Working down from the Knott, Mr Grundy (opp. Convalescent Home) owned a 1929 Austin 16. Mr Popplewell at Beechwood had a 1939 Buick. This would have been made in Canada to attract reduced import duty. He also bought one of the very first Land Rovers (1948) to use on his estate.
C.B. Wilson ran a maroon 1938 Daimler and Robin Crossfield had managed to get a new Rover. Bob Flanagan had a blue Standard 8 and Mrs. Cherry down Boathouse Lane had one of the first Bond minicars in metallic pink. C.A. Box had a new blue Austin 8 (company car) and Kitty Heath, next door, had a black Morris 10. Her mother founded Arnside W.I
There was a white Jowett on High Knott road but I don’t have an owner’s name. Captain Curwen ran a bronze coloured Vauxhall coupe. Going down Orchard Road there was a blue Vauxhall on the corner with a one-armed owner. Then there was Tommy Ward’s black Pontiac. Further down, Dr Matchett had managed to get himself a new green Rover.
Along Silverdale Road behind what was the school was Procters coal merchants who owned a Bedford truck and ran the village taxi service with a 1937 Austin York limousine. Opposite at Hill Top, Commander Lemon drove a 1935 blue Armstrong Siddeley and Mrs Blake up the hill had a similar one in green which was chauffeur drive. The Titteringtons at Stonycroft ran a 1938 Daimler.
Down on the front Mr Barton at the bakery owned a green Jowett Javelin and Nelsons at Trafalgar Garage had a Bedford coach which was used for transporting ladies from the station up to the Convalescent home on a weekly basis. At the Station Garage Mr Licence (good name) had managed to get a new black Rover, no doubt through trade connections. Along at the scrapyard opposite the Station there were two late twenties Citroens, which had probably been taxis, and an Armstrong Siddeley.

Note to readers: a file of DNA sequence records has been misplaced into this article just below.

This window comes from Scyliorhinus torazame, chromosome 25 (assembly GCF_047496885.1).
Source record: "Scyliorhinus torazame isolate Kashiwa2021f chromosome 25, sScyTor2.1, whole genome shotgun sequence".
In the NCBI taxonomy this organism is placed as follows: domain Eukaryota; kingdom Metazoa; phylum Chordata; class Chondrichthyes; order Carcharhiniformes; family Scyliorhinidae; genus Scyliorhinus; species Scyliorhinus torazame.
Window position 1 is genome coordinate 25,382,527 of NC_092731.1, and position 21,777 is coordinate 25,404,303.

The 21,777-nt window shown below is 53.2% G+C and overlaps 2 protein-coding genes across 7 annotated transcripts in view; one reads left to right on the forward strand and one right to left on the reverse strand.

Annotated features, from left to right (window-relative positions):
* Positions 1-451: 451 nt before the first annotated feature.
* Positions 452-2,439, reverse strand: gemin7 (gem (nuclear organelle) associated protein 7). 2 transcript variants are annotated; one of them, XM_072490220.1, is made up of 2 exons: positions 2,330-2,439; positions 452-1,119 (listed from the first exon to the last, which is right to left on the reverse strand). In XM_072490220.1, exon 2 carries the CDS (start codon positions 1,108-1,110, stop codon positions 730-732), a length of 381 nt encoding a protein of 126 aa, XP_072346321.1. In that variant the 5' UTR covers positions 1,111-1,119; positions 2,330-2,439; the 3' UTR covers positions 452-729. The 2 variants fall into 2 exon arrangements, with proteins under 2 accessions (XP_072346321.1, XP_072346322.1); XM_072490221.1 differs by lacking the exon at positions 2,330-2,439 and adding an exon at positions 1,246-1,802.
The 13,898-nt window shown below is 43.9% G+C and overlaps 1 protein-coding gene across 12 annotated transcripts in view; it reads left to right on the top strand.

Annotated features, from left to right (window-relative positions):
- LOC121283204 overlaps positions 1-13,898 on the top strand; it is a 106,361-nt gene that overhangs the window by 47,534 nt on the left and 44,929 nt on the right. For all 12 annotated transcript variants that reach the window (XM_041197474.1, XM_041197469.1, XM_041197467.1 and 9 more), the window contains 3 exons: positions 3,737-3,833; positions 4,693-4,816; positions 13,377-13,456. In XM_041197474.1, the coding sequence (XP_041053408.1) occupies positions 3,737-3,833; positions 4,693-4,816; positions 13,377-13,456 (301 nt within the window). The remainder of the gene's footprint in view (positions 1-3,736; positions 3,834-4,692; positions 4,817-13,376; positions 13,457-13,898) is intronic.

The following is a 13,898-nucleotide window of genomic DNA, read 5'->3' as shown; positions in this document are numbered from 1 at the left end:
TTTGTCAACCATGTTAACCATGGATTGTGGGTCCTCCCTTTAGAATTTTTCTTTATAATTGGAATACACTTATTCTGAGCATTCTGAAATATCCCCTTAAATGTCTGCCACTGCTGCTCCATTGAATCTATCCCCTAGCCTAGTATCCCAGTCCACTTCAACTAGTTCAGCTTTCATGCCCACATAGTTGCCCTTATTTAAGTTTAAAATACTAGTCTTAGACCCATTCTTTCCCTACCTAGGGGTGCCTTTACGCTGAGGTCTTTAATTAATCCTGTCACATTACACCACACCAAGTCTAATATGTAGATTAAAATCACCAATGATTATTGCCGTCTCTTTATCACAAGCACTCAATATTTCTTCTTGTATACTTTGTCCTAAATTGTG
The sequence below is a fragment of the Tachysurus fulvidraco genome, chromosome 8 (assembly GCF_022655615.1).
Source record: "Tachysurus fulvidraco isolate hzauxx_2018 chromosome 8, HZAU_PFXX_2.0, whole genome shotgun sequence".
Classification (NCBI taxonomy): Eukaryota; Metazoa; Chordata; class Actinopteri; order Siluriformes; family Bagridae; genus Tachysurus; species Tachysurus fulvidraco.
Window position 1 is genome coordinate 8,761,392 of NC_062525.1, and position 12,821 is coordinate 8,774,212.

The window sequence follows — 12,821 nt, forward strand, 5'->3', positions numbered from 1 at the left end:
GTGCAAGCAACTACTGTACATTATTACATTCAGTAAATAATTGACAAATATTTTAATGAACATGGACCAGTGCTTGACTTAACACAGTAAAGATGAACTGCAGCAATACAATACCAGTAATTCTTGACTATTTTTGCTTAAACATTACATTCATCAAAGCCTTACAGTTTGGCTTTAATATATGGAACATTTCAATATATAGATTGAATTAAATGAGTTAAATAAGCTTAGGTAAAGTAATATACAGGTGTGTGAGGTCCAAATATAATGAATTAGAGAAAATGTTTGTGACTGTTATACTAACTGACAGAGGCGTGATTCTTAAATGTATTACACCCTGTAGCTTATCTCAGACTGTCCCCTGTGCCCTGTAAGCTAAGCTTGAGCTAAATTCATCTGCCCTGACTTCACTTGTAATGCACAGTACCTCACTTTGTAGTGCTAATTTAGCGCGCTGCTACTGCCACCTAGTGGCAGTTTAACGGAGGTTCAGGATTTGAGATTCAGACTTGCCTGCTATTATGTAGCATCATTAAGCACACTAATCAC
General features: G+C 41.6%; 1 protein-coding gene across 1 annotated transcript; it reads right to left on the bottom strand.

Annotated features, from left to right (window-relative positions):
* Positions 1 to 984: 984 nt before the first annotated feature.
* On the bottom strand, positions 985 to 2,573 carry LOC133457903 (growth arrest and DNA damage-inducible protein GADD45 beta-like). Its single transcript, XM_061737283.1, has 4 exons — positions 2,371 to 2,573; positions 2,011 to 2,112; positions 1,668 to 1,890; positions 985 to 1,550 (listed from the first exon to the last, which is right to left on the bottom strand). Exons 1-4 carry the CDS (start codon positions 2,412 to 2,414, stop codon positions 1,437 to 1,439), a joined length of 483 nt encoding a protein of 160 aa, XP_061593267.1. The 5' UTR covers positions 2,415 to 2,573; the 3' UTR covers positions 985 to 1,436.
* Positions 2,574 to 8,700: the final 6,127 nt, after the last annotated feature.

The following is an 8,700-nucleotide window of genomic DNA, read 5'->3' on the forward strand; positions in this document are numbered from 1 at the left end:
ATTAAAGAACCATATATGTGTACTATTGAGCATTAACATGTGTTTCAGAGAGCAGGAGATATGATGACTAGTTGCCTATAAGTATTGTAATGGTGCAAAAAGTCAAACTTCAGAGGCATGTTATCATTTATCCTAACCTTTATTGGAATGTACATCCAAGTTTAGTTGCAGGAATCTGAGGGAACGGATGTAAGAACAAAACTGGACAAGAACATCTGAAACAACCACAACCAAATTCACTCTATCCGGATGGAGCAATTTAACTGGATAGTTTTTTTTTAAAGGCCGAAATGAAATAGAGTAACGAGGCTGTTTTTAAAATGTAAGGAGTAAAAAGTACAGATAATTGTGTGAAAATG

One or two cars may have escaped me but Arnside, at the time, was only a third of the size it is now and reliance was placed on the bus service to Kendal which was hourly. This was operated by Dallam Motor Services based in Milnthorpe. The two buses most frequently used were Nos. 9 and 10 both mid-thirties Leyland Lions. These buses had six cylinder petrol engines which were relatively quiet and were drowned out by the lively chattering of a full load of 30 odd passengers. No. 6 was a standby bus, again a Leyland Lion but of twenties origin. A new Leyland Cheetah had been delivered at the outbreak of war but this was kept for special occasions, excursions, etc.
Their most endearing bus was the “Duchess”, a twenties Vulcan that normally served Hincaster but also did yeoman service delivering school children to Heversham. The “Duchess” was powered by a type of engine used in Lagondas and Invictas of the period and could well exceed its legal permitted max. speed of 30mph. The clutch used to slip ascending Milnthorpe hill filling the cabin with smoke. Happy days.
Other services to the village came via the refuse wagon, a drab grey Fordson but, again, petrol engined and relatively quiet. Mr Cummins, the butcher came in from Burton weekly with his cream coloured Austin 10 van. Occasionally the telegraph wires outside our house were inspected by a GPO engineer who had a specially adapted Morris van with glass panels in the roof to facilitate upward vision. The roads were tarred and gritted annually by a team equipped with Foden steam wagons and a road roller. On Sundays a small 1930 ish immaculately t turned out Dennis coach would come in from Lancaster and park opposite the bakery. The signwriting on it proclaimed it to be ‘Entwhistle’s Lounge’. It is believed that it became a item of interest in Dennis Motors’ historic collection. Because commercials were more readily available and carried no purchase tax, Mr. Critchley. The local bookmaker, bought a new Ford 8 van.